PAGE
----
Because food-related products comprise a large part of Japan's imports from Canada, responses emphasized cooperation with Canada to ensure food safety in Japan. A typical response mentioned the need to prevent residual pesticides and mold poisons in wheat.
Over the last few years, Canada has been strengthening its business partnership with Asian countries other than Japan, as can be seen in its increased trade with China and its FTA negotiations with South Korea. For its part, Japan is moving forward with negotiations on economic partnership agreements with East Asian countries, which are geographically close and which have already developed strong economic relations with Japan. These trends have convinced Japan's business community of the need to strengthen Japan's economic partnership with Canada by quickly resolving the above-mentioned issues. Nippon Keidanren therefore calls for constructive and forward-looking discussions between the two governments on the framework after the Joint Study is completed in the fall of 2006.
- The 15 priority areas of cooperation are: social security agreement, cooperation on anticompetitive activities, food safety cooperation, customs cooperation, trade facilitation, transportation, investment, science and technology, information and communication technology (ICT), e-commerce, e-government, energy and natural resources, climate change, tax convention, and tourism promotion.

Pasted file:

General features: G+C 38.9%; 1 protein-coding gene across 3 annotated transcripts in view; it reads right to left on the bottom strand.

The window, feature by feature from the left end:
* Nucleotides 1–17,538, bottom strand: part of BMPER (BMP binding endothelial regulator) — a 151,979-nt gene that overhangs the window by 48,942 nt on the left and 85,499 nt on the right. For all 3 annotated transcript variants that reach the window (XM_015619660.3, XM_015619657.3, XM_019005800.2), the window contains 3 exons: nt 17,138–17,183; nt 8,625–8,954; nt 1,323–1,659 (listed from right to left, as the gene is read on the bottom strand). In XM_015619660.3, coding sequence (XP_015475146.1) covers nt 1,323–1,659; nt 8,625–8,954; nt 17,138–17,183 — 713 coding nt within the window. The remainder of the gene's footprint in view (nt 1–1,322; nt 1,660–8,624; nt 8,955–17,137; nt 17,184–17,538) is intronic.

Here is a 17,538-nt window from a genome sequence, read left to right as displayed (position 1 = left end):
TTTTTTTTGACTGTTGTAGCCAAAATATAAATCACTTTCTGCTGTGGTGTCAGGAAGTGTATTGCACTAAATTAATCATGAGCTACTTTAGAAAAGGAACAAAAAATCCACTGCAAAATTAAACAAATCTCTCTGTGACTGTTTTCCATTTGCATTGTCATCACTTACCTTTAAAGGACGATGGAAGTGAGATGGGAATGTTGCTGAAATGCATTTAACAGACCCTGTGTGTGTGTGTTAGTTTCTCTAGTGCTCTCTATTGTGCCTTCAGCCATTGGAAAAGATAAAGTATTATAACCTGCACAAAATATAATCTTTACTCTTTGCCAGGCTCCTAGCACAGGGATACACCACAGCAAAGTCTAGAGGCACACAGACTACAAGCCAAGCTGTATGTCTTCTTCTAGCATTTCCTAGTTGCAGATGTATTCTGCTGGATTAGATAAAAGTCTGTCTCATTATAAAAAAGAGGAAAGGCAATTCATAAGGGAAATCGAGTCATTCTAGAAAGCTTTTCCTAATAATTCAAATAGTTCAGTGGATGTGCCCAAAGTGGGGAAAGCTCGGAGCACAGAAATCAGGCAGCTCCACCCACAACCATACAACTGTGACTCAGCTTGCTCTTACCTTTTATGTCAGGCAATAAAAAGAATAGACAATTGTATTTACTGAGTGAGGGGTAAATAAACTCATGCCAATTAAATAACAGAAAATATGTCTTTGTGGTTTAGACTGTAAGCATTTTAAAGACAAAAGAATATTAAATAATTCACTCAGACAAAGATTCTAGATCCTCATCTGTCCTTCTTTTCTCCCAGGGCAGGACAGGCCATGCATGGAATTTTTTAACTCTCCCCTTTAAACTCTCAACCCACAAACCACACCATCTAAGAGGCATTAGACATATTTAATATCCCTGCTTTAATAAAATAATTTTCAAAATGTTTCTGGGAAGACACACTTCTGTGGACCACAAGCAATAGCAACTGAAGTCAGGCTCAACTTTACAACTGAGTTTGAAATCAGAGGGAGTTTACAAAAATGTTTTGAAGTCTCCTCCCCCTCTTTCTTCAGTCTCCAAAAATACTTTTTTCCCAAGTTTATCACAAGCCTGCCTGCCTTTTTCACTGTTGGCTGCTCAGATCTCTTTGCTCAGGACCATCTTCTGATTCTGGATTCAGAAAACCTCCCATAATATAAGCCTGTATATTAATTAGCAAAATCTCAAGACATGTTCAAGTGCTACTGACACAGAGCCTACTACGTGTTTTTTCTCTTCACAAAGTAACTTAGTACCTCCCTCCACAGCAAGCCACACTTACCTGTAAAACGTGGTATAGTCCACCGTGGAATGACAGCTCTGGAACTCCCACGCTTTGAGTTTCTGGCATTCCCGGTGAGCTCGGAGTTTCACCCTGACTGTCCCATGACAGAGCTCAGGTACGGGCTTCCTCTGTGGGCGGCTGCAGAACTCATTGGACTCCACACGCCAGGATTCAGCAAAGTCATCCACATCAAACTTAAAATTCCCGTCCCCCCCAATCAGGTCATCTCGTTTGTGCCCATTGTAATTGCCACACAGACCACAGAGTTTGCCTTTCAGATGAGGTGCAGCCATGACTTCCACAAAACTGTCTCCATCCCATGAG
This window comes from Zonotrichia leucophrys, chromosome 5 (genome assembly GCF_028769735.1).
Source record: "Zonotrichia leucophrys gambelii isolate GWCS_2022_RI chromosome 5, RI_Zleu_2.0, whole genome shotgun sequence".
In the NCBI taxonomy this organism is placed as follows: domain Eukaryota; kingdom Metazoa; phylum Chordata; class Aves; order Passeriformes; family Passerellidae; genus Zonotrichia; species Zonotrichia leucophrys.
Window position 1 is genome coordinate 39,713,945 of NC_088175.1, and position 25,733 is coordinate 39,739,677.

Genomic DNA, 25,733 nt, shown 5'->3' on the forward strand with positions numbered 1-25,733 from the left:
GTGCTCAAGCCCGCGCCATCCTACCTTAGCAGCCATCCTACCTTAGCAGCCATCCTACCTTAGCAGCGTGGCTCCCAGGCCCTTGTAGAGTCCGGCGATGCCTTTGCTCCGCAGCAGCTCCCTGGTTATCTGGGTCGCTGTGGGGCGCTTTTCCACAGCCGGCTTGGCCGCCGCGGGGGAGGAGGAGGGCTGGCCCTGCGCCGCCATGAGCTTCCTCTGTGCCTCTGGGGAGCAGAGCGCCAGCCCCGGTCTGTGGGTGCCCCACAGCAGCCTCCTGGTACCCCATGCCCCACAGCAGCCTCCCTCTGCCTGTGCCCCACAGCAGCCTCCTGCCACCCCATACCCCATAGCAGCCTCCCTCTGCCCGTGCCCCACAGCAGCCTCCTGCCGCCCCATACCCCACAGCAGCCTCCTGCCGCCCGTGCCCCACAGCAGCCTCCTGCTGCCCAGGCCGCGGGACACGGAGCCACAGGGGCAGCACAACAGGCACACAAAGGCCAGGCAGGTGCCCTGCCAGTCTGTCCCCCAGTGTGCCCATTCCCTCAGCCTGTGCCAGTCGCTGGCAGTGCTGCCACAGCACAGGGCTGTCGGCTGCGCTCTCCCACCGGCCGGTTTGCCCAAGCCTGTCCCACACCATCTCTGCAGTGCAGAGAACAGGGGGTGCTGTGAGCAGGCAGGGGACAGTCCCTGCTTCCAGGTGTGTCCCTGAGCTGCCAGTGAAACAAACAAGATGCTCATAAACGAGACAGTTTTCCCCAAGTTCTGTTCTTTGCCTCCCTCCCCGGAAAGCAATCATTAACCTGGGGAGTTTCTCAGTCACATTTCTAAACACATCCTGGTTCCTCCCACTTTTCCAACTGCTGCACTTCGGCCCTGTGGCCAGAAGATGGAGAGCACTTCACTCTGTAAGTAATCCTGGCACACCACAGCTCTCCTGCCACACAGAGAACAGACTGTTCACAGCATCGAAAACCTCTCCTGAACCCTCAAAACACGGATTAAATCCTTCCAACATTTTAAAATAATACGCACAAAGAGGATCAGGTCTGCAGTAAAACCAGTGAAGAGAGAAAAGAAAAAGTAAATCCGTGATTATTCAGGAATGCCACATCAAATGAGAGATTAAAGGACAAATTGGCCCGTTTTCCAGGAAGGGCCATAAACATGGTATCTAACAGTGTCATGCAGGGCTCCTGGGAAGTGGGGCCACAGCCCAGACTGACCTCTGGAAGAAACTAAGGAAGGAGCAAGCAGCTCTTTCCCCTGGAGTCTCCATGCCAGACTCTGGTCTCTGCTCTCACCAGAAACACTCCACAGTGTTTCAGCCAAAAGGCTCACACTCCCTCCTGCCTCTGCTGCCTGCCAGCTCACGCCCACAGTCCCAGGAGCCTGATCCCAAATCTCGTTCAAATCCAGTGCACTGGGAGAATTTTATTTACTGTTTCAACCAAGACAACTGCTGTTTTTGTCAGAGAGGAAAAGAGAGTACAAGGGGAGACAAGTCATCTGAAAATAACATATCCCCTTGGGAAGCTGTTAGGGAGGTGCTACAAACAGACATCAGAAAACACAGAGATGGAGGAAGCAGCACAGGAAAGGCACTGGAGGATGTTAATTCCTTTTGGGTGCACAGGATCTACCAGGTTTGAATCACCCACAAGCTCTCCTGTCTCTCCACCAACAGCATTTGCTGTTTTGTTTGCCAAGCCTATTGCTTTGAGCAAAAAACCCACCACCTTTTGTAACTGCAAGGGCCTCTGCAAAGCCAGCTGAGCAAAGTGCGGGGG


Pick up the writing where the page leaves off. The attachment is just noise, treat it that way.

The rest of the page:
- See, for example, Challenges for the Upcoming WTO Negotiations and Agendas for Future Japanese Trade Policy (May 18, 1999), Urgent Call for Active Promotion of Free Trade Agreements (July 18, 2000), Towards the Implementation of Strategic Trade Policies (June 14, 2001), and Japan 2025: Envisioning a Vibrant, Attractive Nation in the Twenty-First Century (January 1, 2003).
- Regarding stipulations prohibiting nationality requirements for members of boards of directors (Article 8, Paragraph 3), all existing exceptional measures are listed in the Annex, and are specified with a division as to whether SS/RB applies or not.
- Article 4 of the Japan-Viet Nam Investment Agreement prohibits a number of specific requirements. Section (f) of the Agreement prohibits the imposition or enforcement of any requirement "to appoint, as executives, managers or members of boards of directors, individuals of any particular nationality." Existing exceptional measures are dealt with in the same way as in the Japan-Korea Investment Agreement.
Other reference material: Ministry of Finance (Japan), Trade Statistics; JETRO trade statistics database